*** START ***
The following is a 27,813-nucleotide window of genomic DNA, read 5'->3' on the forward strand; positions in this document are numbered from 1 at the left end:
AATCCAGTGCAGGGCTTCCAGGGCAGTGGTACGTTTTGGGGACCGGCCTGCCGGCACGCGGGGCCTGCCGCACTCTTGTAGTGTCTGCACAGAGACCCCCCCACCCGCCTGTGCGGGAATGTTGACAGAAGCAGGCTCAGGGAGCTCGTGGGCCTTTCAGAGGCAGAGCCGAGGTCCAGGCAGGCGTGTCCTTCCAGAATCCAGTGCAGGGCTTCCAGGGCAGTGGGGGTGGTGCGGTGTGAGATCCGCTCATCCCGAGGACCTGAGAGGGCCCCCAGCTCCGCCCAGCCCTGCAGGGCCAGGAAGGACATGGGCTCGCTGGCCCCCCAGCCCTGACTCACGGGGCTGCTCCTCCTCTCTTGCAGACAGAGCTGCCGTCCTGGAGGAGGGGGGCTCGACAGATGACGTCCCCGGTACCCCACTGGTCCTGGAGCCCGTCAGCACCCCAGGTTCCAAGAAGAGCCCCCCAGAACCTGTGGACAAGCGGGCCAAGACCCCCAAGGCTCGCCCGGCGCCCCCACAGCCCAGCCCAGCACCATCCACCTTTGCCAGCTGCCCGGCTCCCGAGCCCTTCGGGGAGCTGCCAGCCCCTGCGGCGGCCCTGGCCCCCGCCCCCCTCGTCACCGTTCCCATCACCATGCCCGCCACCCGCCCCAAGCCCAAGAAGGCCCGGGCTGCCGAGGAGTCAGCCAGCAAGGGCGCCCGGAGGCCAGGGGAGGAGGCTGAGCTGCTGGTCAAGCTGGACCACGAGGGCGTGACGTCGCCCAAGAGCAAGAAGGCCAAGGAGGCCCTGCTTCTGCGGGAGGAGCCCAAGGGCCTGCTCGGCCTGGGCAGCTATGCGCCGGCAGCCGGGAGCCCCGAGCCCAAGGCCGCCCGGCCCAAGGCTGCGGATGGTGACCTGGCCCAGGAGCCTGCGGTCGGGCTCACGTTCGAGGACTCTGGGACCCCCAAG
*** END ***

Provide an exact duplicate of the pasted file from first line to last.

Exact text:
The following is a 27,813-nucleotide window of genomic DNA, read 5'->3' on the forward strand; positions in this document are numbered from 1 at the left end:
AATCCAGTGCAGGGCTTCCAGGGCAGTGGTACGTTTTGGGGACCGGCCTGCCGGCACGCGGGGCCTGCCGCACTCTTGTAGTGTCTGCACAGAGACCCCCCCACCCGCCTGTGCGGGAATGTTGACAGAAGCAGGCTCAGGGAGCTCGTGGGCCTTTCAGAGGCAGAGCCGAGGTCCAGGCAGGCGTGTCCTTCCAGAATCCAGTGCAGGGCTTCCAGGGCAGTGGGGGTGGTGCGGTGTGAGATCCGCTCATCCCGAGGACCTGAGAGGGCCCCCAGCTCCGCCCAGCCCTGCAGGGCCAGGAAGGACATGGGCTCGCTGGCCCCCCAGCCCTGACTCACGGGGCTGCTCCTCCTCTCTTGCAGACAGAGCTGCCGTCCTGGAGGAGGGGGGCTCGACAGATGACGTCCCCGGTACCCCACTGGTCCTGGAGCCCGTCAGCACCCCAGGTTCCAAGAAGAGCCCCCCAGAACCTGTGGACAAGCGGGCCAAGACCCCCAAGGCTCGCCCGGCGCCCCCACAGCCCAGCCCAGCACCATCCACCTTTGCCAGCTGCCCGGCTCCCGAGCCCTTCGGGGAGCTGCCAGCCCCTGCGGCGGCCCTGGCCCCCGCCCCCCTCGTCACCGTTCCCATCACCATGCCCGCCACCCGCCCCAAGCCCAAGAAGGCCCGGGCTGCCGAGGAGTCAGCCAGCAAGGGCGCCCGGAGGCCAGGGGAGGAGGCTGAGCTGCTGGTCAAGCTGGACCACGAGGGCGTGACGTCGCCCAAGAGCAAGAAGGCCAAGGAGGCCCTGCTTCTGCGGGAGGAGCCCAAGGGCCTGCTCGGCCTGGGCAGCTATGCGCCGGCAGCCGGGAGCCCCGAGCCCAAGGCCGCCCGGCCCAAGGCTGCGGATGGTGACCTGGCCCAGGAGCCTGCGGTCGGGCTCACGTTCGAGGACTCTGGGACCCCCAAG